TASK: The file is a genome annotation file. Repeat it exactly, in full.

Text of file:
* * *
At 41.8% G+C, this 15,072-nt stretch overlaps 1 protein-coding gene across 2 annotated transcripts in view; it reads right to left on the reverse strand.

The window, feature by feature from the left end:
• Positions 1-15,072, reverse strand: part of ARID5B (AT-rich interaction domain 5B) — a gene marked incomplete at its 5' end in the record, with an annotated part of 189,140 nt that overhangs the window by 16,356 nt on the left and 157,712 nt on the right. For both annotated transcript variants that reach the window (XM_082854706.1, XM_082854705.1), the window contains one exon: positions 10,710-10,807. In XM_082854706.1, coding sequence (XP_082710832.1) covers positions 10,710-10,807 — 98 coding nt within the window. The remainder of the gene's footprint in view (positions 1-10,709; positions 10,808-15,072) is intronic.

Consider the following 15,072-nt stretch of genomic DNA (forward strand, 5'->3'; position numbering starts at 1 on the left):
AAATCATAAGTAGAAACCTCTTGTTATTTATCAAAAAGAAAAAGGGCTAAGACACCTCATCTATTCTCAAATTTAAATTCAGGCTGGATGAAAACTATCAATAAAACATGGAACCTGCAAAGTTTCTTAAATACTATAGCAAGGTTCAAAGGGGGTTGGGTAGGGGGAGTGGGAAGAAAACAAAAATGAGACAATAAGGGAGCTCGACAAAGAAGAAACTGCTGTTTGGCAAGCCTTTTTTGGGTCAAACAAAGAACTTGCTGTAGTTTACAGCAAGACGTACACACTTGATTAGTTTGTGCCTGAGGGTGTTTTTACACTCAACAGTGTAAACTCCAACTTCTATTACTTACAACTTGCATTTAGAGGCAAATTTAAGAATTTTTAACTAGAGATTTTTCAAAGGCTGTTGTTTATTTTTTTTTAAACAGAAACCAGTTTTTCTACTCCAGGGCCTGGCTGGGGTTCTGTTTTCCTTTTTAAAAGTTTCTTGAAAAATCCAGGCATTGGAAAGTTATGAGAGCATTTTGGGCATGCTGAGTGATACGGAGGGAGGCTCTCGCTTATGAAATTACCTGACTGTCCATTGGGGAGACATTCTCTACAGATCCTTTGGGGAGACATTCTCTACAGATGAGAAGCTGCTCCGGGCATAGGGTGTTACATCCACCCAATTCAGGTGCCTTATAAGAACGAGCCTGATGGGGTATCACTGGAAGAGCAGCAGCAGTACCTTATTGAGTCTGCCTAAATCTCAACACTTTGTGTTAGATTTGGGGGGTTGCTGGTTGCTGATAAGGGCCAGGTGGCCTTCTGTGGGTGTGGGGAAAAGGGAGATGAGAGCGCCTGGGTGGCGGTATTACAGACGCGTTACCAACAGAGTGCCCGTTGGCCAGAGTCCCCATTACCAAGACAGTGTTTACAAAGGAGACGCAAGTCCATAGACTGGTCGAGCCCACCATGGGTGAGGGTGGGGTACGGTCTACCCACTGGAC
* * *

At 41.8% G+C, this 15,072-nt stretch overlaps 1 protein-coding gene across 2 annotated transcripts in view; it reads right to left on the reverse strand.

The window, feature by feature from the left end:
• Positions 1-15,072, reverse strand: part of ARID5B (AT-rich interaction domain 5B) — a gene marked incomplete at its 5' end in the record, with an annotated part of 189,140 nt that overhangs the window by 16,356 nt on the left and 157,712 nt on the right. For both annotated transcript variants that reach the window (XM_082854706.1, XM_082854705.1), the window contains one exon: positions 10,710-10,807. In XM_082854706.1, coding sequence (XP_082710832.1) covers positions 10,710-10,807 — 98 coding nt within the window. The remainder of the gene's footprint in view (positions 1-10,709; positions 10,808-15,072) is intronic.

Consider the following 15,072-nt stretch of genomic DNA (forward strand, 5'->3'; position numbering starts at 1 on the left):
AAATCATAAGTAGAAACCTCTTGTTATTTATCAAAAAGAAAAAGGGCTAAGACACCTCATCTATTCTCAAATTTAAATTCAGGCTGGATGAAAACTATCAATAAAACATGGAACCTGCAAAGTTTCTTAAATACTATAGCAAGGTTCAAAGGGGGTTGGGTAGGGGGAGTGGGAAGAAAACAAAAATGAGACAATAAGGGAGCTCGACAAAGAAGAAACTGCTGTTTGGCAAGCCTTTTTTGGGTCAAACAAAGAACTTGCTGTAGTTTACAGCAAGACGTACACACTTGATTAGTTTGTGCCTGAGGGTGTTTTTACACTCAACAGTGTAAACTCCAACTTCTATTACTTACAACTTGCATTTAGAGGCAAATTTAAGAATTTTTAACTAGAGATTTTTCAAAGGCTGTTGTTTATTTTTTTTTAAACAGAAACCAGTTTTTCTACTCCAGGGCCTGGCTGGGGTTCTGTTTTCCTTTTTAAAAGTTTCTTGAAAAATCCAGGCATTGGAAAGTTATGAGAGCATTTTGGGCATGCTGAGTGATACGGAGGGAGGCTCTCGCTTATGAAATTACCTGACTGTCCATTGGGGAGACATTCTCTACAGATCCTTTGGGGAGACATTCTCTACAGATGAGAAGCTGCTCCGGGCATAGGGTGTTACATCCACCCAATTCAGGTGCCTTATAAGAACGAGCCTGATGGGGTATCACTGGAAGAGCAGCAGCAGTACCTTATTGAGTCTGCCTAAATCTCAACACTTTGTGTTAGATTTGGGGGGTTGCTGGTTGCTGATAAGGGCCAGGTGGCCTTCTGTGGGTGTGGGGAAAAGGGAGATGAGAGCGCCTGGGTGGCGGTATTACAGACGCGTTACCAACAGAGTGCCCGTTGGCCAGAGTCCCCATTACCAAGACAGTGTTTACAAAGGAGACGCAAGTCCATAGACTGGTCGAGCCCACCATGGGTGAGGGTGGGGTACGGTCTACCCACTGGAC